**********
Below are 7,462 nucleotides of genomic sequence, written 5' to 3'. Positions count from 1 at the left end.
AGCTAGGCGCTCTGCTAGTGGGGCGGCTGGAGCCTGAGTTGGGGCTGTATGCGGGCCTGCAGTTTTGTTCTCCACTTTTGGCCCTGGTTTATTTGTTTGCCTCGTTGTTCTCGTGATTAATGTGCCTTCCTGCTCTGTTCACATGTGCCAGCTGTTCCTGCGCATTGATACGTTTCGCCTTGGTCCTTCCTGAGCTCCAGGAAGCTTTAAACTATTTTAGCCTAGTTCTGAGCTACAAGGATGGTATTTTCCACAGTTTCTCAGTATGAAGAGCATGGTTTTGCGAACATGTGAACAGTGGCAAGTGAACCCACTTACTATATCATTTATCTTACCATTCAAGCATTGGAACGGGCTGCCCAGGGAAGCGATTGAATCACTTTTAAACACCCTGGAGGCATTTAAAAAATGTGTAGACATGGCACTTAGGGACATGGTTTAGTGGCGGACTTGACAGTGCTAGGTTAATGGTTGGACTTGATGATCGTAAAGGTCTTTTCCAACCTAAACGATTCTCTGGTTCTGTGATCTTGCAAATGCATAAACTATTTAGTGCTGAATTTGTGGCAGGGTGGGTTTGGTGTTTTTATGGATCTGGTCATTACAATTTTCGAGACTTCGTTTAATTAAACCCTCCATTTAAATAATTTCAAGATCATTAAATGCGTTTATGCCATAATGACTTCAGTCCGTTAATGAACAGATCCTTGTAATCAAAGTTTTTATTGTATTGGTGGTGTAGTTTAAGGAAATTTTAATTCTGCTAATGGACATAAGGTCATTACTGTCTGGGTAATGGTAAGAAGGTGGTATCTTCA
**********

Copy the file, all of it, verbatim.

Below are 7,462 nucleotides of genomic sequence, written 5' to 3'. Positions count from 1 at the left end.
AGCTAGGCGCTCTGCTAGTGGGGCGGCTGGAGCCTGAGTTGGGGCTGTATGCGGGCCTGCAGTTTTGTTCTCCACTTTTGGCCCTGGTTTATTTGTTTGCCTCGTTGTTCTCGTGATTAATGTGCCTTCCTGCTCTGTTCACATGTGCCAGCTGTTCCTGCGCATTGATACGTTTCGCCTTGGTCCTTCCTGAGCTCCAGGAAGCTTTAAACTATTTTAGCCTAGTTCTGAGCTACAAGGATGGTATTTTCCACAGTTTCTCAGTATGAAGAGCATGGTTTTGCGAACATGTGAACAGTGGCAAGTGAACCCACTTACTATATCATTTATCTTACCATTCAAGCATTGGAACGGGCTGCCCAGGGAAGCGATTGAATCACTTTTAAACACCCTGGAGGCATTTAAAAAATGTGTAGACATGGCACTTAGGGACATGGTTTAGTGGCGGACTTGACAGTGCTAGGTTAATGGTTGGACTTGATGATCGTAAAGGTCTTTTCCAACCTAAACGATTCTCTGGTTCTGTGATCTTGCAAATGCATAAACTATTTAGTGCTGAATTTGTGGCAGGGTGGGTTTGGTGTTTTTATGGATCTGGTCATTACAATTTTCGAGACTTCGTTTAATTAAACCCTCCATTTAAATAATTTCAAGATCATTAAATGCGTTTATGCCATAATGACTTCAGTCCGTTAATGAACAGATCCTTGTAATCAAAGTTTTTATTGTATTGGTGGTGTAGTTTAAGGAAATTTTAATTCTGCTAATGGACATAAGGTCATTACTGTCTGGGTAATGGTAAGAAGGTGGTATCTTCA